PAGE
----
A lot of parents that I have talked with have expressed concern that their children don’t necessarily want to do what they ask them to do. I COMPLETELY understand!! I would ask my son to come and play blocks with me…nothing. I would get on the floor and play cars, driving them around his feet, up and down his arms…nothing. I would play, he would spin.
This was something that I really struggled with until I began writing out the directions for things I wanted him to do during the Obstacle Course. For some reason, he did not associate what was written out with me. I was merely the person reading the directions. He would study the sheet of paper and I would point to each word as I read and then he would begin to do the activity.
What Is He Able To Do? vs.
Does He Understand What He is Supposed To Be Doing?
Having had the pleasure of sitting in on his neuropsychological evaluation, I realized that the language used in standardized testing was a bit different from language and vocabulary we used at home. I decided that this would be a good opportunity to sneak in vocabulary to help him understand expectations. I could also provide activities that would help show him how to apply that vocabulary as well as demonstrate what he knew. For him, some things just need to be real explicit and then he usually gets it. Writing out the directions seemed to help out tremendously!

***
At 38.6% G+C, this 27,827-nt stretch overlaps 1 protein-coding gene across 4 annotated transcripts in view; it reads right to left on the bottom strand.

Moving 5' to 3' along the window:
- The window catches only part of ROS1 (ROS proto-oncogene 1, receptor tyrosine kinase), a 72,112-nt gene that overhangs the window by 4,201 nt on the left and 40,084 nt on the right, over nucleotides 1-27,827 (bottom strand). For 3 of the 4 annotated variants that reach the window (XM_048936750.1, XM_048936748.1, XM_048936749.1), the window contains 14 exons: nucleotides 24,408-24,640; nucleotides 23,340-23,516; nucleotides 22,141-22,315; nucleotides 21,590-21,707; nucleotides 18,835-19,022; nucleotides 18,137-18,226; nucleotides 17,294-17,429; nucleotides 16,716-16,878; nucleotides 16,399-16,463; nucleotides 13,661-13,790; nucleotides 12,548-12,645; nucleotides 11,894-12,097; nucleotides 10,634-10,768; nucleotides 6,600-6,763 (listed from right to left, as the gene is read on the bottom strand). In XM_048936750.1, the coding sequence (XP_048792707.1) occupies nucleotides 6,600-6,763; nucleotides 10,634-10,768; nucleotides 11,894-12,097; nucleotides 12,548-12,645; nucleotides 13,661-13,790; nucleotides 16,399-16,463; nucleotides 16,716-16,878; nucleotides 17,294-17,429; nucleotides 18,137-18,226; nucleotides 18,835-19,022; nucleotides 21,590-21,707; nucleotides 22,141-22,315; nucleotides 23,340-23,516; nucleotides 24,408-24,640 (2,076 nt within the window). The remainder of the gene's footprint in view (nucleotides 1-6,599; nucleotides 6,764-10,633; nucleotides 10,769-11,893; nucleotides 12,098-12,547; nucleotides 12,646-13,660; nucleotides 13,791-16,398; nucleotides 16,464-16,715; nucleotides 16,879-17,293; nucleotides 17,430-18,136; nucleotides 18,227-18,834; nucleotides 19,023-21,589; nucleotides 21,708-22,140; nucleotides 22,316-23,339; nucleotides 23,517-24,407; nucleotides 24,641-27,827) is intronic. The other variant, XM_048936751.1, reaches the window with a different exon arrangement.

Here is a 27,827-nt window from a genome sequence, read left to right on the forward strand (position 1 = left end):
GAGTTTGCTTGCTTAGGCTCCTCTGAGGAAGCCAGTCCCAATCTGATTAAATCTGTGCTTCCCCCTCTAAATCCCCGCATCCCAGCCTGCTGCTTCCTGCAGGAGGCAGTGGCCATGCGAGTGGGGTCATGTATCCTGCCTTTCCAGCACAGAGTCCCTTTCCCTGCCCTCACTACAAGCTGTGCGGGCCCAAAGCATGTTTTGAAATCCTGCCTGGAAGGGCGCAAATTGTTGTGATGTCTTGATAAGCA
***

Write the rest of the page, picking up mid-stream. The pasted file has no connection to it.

More Purpose, Less Auditory Clutter
Because the directions were written out, I found myself using more purposeful language and not over-talking which could create even more confusion and frustration at times. Since I had planned the activity to help with certain skills, I also got to choose the vocabulary to use in the directions and would repeat them unless it became apparent that he had no clue where to start. If that happened, I would help him through the activity with more demonstration and modeling than words. I would also make sure to use those directions again in different scenarios so he wouldn’t generalize them to one situation but rather get a broad exposure to how to apply them in a variety of ways. I encourage you to try this very basic strategy with your child and see if it makes the same kind of difference it made for us!
Nothing Fancy Required
The directions I provide for station activities are not fancy documents. Sometimes it’s easier for me to type up a bunch on the computer, print them out and then cut them into strips to place at the stations. Sometimes I write them out on index cards or calendar cut-outs. Whatever is easiest for me at the time, that’s what I do.